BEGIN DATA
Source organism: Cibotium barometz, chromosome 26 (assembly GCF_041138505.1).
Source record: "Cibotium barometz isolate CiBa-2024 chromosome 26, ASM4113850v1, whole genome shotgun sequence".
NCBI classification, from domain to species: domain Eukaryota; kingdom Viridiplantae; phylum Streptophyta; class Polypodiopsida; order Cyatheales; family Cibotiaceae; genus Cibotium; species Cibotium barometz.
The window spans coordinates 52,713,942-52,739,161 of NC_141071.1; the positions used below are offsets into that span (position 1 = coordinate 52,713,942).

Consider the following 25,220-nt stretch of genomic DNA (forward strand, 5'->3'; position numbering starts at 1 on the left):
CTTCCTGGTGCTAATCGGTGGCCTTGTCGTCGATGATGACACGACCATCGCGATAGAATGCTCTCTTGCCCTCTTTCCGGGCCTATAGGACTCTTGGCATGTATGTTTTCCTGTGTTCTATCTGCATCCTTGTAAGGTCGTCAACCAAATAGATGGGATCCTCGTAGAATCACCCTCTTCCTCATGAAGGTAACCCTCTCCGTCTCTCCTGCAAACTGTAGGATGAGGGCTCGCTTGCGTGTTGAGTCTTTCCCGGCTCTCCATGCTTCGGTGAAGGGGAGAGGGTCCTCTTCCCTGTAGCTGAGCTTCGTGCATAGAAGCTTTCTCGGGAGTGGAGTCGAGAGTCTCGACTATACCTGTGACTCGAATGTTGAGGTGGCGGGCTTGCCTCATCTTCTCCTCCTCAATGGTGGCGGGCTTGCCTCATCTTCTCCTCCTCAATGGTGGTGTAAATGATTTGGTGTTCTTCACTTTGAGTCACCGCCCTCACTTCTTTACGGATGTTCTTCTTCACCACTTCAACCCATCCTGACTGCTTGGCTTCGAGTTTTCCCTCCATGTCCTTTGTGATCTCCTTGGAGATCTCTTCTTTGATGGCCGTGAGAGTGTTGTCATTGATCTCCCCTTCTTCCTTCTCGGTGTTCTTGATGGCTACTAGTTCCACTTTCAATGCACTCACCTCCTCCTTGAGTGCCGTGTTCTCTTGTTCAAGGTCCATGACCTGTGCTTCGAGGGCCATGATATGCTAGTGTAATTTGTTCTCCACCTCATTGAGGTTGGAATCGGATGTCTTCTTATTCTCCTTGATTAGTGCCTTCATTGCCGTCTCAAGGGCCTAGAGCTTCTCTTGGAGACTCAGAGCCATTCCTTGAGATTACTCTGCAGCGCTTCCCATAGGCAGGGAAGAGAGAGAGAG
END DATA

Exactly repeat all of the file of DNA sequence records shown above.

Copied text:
Source organism: Cibotium barometz, chromosome 26 (assembly GCF_041138505.1).
Source record: "Cibotium barometz isolate CiBa-2024 chromosome 26, ASM4113850v1, whole genome shotgun sequence".
NCBI classification, from domain to species: domain Eukaryota; kingdom Viridiplantae; phylum Streptophyta; class Polypodiopsida; order Cyatheales; family Cibotiaceae; genus Cibotium; species Cibotium barometz.
The window spans coordinates 52,713,942-52,739,161 of NC_141071.1; the positions used below are offsets into that span (position 1 = coordinate 52,713,942).

Consider the following 25,220-nt stretch of genomic DNA (forward strand, 5'->3'; position numbering starts at 1 on the left):
CTTCCTGGTGCTAATCGGTGGCCTTGTCGTCGATGATGACACGACCATCGCGATAGAATGCTCTCTTGCCCTCTTTCCGGGCCTATAGGACTCTTGGCATGTATGTTTTCCTGTGTTCTATCTGCATCCTTGTAAGGTCGTCAACCAAATAGATGGGATCCTCGTAGAATCACCCTCTTCCTCATGAAGGTAACCCTCTCCGTCTCTCCTGCAAACTGTAGGATGAGGGCTCGCTTGCGTGTTGAGTCTTTCCCGGCTCTCCATGCTTCGGTGAAGGGGAGAGGGTCCTCTTCCCTGTAGCTGAGCTTCGTGCATAGAAGCTTTCTCGGGAGTGGAGTCGAGAGTCTCGACTATACCTGTGACTCGAATGTTGAGGTGGCGGGCTTGCCTCATCTTCTCCTCCTCAATGGTGGCGGGCTTGCCTCATCTTCTCCTCCTCAATGGTGGTGTAAATGATTTGGTGTTCTTCACTTTGAGTCACCGCCCTCACTTCTTTACGGATGTTCTTCTTCACCACTTCAACCCATCCTGACTGCTTGGCTTCGAGTTTTCCCTCCATGTCCTTTGTGATCTCCTTGGAGATCTCTTCTTTGATGGCCGTGAGAGTGTTGTCATTGATCTCCCCTTCTTCCTTCTCGGTGTTCTTGATGGCTACTAGTTCCACTTTCAATGCACTCACCTCCTCCTTGAGTGCCGTGTTCTCTTGTTCAAGGTCCATGACCTGTGCTTCGAGGGCCATGATATGCTAGTGTAATTTGTTCTCCACCTCATTGAGGTTGGAATCGGATGTCTTCTTATTCTCCTTGATTAGTGCCTTCATTGCCGTCTCAAGGGCCTAGAGCTTCTCTTGGAGACTCAGAGCCATTCCTTGAGATTACTCTGCAGCGCTTCCCATAGGCAGGGAAGAGAGAGAGAG